The Link Between Stress, Immunity and Sleep
Updated: Jan 11, 2021
With the pandemic impacting our lives in so many ways, let us take this opportunity as the holidays get closer to be grateful, to create new family traditions and to lower our stress. As stress and immunity are closely intertwined, it is no secret that stress reduction has the power to improve our well-being. While our stressors this year may look different from past holiday seasons, the overall impact of prolonged stress on our bodies is the same: chronic stress leads to underlying inflammation and dysfunction throughout the body. And the more we learn about COVID the more we understand the detrimental effect that inflammation has on recovery. So an integral step in boosting one’s immunity - now more important than ever - is controlling one’s stress response.
The holiday season traditionally compounds stress, as we try to balance finances, find the perfect gifts, avoid annoying relatives, bake enough cookies for family & friends, not overindulge in holiday food and spirits, etc. One way to help relieve stress is improving our sleep. The National Sleep Foundation provides some tips for improving sleep during the holidays.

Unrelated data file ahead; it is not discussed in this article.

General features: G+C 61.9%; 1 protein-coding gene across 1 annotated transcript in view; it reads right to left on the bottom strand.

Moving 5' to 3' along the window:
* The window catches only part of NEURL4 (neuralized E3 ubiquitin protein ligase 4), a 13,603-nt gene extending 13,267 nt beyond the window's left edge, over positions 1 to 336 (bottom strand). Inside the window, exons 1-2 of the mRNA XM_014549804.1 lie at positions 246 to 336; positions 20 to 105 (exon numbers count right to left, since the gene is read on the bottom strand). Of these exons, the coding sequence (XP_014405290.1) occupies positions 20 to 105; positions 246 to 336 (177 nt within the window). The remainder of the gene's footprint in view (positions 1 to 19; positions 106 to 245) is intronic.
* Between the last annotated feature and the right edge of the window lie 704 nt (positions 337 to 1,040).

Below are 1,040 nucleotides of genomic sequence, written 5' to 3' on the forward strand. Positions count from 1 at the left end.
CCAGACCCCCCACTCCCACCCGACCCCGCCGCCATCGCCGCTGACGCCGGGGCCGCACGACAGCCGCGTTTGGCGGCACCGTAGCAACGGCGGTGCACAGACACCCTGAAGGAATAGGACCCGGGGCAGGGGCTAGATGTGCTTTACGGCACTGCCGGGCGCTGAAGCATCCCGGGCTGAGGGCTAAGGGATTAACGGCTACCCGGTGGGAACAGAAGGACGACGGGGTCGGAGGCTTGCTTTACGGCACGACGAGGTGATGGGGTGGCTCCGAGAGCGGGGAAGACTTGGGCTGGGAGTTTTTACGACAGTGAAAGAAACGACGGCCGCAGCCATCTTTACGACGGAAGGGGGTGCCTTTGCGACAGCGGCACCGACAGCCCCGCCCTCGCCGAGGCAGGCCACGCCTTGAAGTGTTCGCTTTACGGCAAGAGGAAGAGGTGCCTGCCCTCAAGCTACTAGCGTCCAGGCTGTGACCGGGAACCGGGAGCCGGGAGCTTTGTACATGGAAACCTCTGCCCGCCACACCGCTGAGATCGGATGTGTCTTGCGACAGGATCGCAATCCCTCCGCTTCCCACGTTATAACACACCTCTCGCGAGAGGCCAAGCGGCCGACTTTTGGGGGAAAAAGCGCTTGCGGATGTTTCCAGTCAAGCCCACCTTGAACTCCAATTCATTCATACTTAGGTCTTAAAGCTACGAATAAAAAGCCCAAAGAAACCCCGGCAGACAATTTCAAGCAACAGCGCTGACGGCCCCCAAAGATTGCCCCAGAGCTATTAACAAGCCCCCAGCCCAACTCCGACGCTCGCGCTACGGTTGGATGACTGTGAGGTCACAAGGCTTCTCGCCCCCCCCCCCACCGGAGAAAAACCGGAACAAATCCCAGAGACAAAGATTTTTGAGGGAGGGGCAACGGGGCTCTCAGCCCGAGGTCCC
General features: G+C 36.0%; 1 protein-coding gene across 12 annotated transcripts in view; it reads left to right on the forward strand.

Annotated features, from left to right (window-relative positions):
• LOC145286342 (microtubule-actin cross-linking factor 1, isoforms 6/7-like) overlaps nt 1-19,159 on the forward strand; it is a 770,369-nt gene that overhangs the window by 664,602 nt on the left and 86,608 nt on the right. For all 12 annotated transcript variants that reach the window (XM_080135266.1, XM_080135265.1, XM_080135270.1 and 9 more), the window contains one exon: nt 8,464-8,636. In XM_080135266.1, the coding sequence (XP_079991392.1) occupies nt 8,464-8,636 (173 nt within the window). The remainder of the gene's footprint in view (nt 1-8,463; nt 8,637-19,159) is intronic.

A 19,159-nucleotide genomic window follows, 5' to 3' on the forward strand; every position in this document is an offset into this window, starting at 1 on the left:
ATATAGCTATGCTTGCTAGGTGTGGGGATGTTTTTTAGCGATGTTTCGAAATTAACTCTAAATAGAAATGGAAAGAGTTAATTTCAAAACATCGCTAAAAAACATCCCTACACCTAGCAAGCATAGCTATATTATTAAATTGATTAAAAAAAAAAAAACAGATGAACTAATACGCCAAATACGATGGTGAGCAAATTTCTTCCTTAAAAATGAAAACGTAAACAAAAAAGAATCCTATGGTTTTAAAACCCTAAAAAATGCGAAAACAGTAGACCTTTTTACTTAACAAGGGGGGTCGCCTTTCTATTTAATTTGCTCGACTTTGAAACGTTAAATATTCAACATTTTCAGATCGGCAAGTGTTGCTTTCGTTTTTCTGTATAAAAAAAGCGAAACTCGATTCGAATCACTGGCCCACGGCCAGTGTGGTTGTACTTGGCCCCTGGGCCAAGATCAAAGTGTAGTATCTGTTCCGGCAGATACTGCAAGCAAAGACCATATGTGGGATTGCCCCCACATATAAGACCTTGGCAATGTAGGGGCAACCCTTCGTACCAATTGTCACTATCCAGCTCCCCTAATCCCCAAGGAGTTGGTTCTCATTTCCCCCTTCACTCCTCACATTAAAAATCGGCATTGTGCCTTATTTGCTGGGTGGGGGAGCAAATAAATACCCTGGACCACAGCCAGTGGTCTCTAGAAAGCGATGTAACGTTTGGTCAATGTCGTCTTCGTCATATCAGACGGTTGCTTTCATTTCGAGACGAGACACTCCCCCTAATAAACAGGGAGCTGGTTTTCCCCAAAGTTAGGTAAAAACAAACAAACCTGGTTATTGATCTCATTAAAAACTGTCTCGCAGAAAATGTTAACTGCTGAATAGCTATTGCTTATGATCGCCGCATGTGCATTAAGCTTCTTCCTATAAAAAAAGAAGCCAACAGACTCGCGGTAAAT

One tip that GLIM commonly suggests for improving sleep is taking a quality melatonin supplement such as Melatonin SR 3mg by Pure Encapsulations 60minutes before bedtime (Typical dosing varies wildly from 0.3mg to 20mg with the latter used in the oncological setting but as with all supplements GLIM recommends starting low and increasing as needed).Melatonin is a hormone that regulates the sleep-wake cycle, and during viral infections melatonin reduces inflammation. In addition to improving sleep, melatonin may be a viable treatment option for COVID-19 patients, as a recent study in led by the Cleveland Clinic suggests. The patient data from the study reveals that a nearly 30 percent reduction in positive COVID-19 is seen with melatonin usage. As adults we have age-related declines in melatonin, and this is one of the proposed explanations as to why children appear to have less severe COVID symptoms. Obviously more research is needed to validate this preliminary data, but ample research already exists to support the benefits of melatonin on sleep. So let’s get our sleep on!